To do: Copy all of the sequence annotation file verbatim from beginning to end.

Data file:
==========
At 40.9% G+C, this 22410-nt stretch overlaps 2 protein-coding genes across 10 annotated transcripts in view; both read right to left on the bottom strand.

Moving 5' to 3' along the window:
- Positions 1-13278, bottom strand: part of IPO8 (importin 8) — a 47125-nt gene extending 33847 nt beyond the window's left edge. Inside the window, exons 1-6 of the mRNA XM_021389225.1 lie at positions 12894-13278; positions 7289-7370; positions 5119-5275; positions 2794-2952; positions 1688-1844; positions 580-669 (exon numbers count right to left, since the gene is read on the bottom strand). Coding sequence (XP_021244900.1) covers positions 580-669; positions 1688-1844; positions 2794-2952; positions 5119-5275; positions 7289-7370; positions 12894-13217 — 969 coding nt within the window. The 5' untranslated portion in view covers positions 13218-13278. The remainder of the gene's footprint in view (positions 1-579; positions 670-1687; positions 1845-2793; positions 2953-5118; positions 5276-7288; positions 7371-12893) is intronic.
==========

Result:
At 40.9% G+C, this 22410-nt stretch overlaps 2 protein-coding genes across 10 annotated transcripts in view; both read right to left on the bottom strand.

Moving 5' to 3' along the window:
- Positions 1-13278, bottom strand: part of IPO8 (importin 8) — a 47125-nt gene extending 33847 nt beyond the window's left edge. Inside the window, exons 1-6 of the mRNA XM_021389225.1 lie at positions 12894-13278; positions 7289-7370; positions 5119-5275; positions 2794-2952; positions 1688-1844; positions 580-669 (exon numbers count right to left, since the gene is read on the bottom strand). Coding sequence (XP_021244900.1) covers positions 580-669; positions 1688-1844; positions 2794-2952; positions 5119-5275; positions 7289-7370; positions 12894-13217 — 969 coding nt within the window. The 5' untranslated portion in view covers positions 13218-13278. The remainder of the gene's footprint in view (positions 1-579; positions 670-1687; positions 1845-2793; positions 2953-5118; positions 5276-7288; positions 7371-12893) is intronic.